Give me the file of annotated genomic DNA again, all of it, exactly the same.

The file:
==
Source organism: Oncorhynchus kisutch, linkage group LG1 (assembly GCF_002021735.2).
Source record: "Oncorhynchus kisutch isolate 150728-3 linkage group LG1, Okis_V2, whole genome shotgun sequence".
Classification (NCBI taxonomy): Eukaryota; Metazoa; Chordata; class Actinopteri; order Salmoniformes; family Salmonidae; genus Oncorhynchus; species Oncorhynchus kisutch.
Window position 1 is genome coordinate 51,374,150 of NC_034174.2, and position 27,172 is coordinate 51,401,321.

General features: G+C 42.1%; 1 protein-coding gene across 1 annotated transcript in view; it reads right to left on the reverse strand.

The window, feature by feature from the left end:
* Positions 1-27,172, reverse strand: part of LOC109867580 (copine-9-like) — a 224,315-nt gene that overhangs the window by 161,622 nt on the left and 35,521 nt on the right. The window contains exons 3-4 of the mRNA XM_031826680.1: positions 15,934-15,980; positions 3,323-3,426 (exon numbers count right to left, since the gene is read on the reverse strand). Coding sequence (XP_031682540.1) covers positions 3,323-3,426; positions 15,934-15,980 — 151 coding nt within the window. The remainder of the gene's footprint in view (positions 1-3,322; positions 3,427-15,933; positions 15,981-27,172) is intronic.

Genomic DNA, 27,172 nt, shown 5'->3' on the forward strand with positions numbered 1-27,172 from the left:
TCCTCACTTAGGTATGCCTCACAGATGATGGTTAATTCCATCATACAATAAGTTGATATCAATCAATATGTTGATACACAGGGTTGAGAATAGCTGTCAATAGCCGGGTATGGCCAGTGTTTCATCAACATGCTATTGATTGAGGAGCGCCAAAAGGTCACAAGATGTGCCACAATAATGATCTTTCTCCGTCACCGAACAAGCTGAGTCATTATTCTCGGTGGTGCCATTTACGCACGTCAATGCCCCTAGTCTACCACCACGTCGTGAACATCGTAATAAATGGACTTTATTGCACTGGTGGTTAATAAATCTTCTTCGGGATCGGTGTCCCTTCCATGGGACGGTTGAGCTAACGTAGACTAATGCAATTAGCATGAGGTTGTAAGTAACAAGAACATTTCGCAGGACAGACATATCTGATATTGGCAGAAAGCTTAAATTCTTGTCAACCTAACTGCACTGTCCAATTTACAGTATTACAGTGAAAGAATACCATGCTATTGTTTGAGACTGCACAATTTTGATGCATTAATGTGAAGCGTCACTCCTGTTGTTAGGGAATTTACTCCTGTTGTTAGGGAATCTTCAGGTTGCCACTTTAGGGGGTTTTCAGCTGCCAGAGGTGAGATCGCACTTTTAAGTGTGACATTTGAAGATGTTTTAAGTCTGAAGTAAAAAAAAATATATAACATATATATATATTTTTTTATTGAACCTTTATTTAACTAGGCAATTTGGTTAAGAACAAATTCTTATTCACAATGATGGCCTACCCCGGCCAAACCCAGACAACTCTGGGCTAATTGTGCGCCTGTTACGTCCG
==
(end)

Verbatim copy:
Source organism: Oncorhynchus kisutch, linkage group LG1 (assembly GCF_002021735.2).
Source record: "Oncorhynchus kisutch isolate 150728-3 linkage group LG1, Okis_V2, whole genome shotgun sequence".
Classification (NCBI taxonomy): Eukaryota; Metazoa; Chordata; class Actinopteri; order Salmoniformes; family Salmonidae; genus Oncorhynchus; species Oncorhynchus kisutch.
Window position 1 is genome coordinate 51,374,150 of NC_034174.2, and position 27,172 is coordinate 51,401,321.

General features: G+C 42.1%; 1 protein-coding gene across 1 annotated transcript in view; it reads right to left on the reverse strand.

The window, feature by feature from the left end:
* Positions 1-27,172, reverse strand: part of LOC109867580 (copine-9-like) — a 224,315-nt gene that overhangs the window by 161,622 nt on the left and 35,521 nt on the right. The window contains exons 3-4 of the mRNA XM_031826680.1: positions 15,934-15,980; positions 3,323-3,426 (exon numbers count right to left, since the gene is read on the reverse strand). Coding sequence (XP_031682540.1) covers positions 3,323-3,426; positions 15,934-15,980 — 151 coding nt within the window. The remainder of the gene's footprint in view (positions 1-3,322; positions 3,427-15,933; positions 15,981-27,172) is intronic.

Genomic DNA, 27,172 nt, shown 5'->3' on the forward strand with positions numbered 1-27,172 from the left:
TCCTCACTTAGGTATGCCTCACAGATGATGGTTAATTCCATCATACAATAAGTTGATATCAATCAATATGTTGATACACAGGGTTGAGAATAGCTGTCAATAGCCGGGTATGGCCAGTGTTTCATCAACATGCTATTGATTGAGGAGCGCCAAAAGGTCACAAGATGTGCCACAATAATGATCTTTCTCCGTCACCGAACAAGCTGAGTCATTATTCTCGGTGGTGCCATTTACGCACGTCAATGCCCCTAGTCTACCACCACGTCGTGAACATCGTAATAAATGGACTTTATTGCACTGGTGGTTAATAAATCTTCTTCGGGATCGGTGTCCCTTCCATGGGACGGTTGAGCTAACGTAGACTAATGCAATTAGCATGAGGTTGTAAGTAACAAGAACATTTCGCAGGACAGACATATCTGATATTGGCAGAAAGCTTAAATTCTTGTCAACCTAACTGCACTGTCCAATTTACAGTATTACAGTGAAAGAATACCATGCTATTGTTTGAGACTGCACAATTTTGATGCATTAATGTGAAGCGTCACTCCTGTTGTTAGGGAATTTACTCCTGTTGTTAGGGAATCTTCAGGTTGCCACTTTAGGGGGTTTTCAGCTGCCAGAGGTGAGATCGCACTTTTAAGTGTGACATTTGAAGATGTTTTAAGTCTGAAGTAAAAAAAAATATATAACATATATATATATTTTTTTATTGAACCTTTATTTAACTAGGCAATTTGGTTAAGAACAAATTCTTATTCACAATGATGGCCTACCCCGGCCAAACCCAGACAACTCTGGGCTAATTGTGCGCCTGTTACGTCCG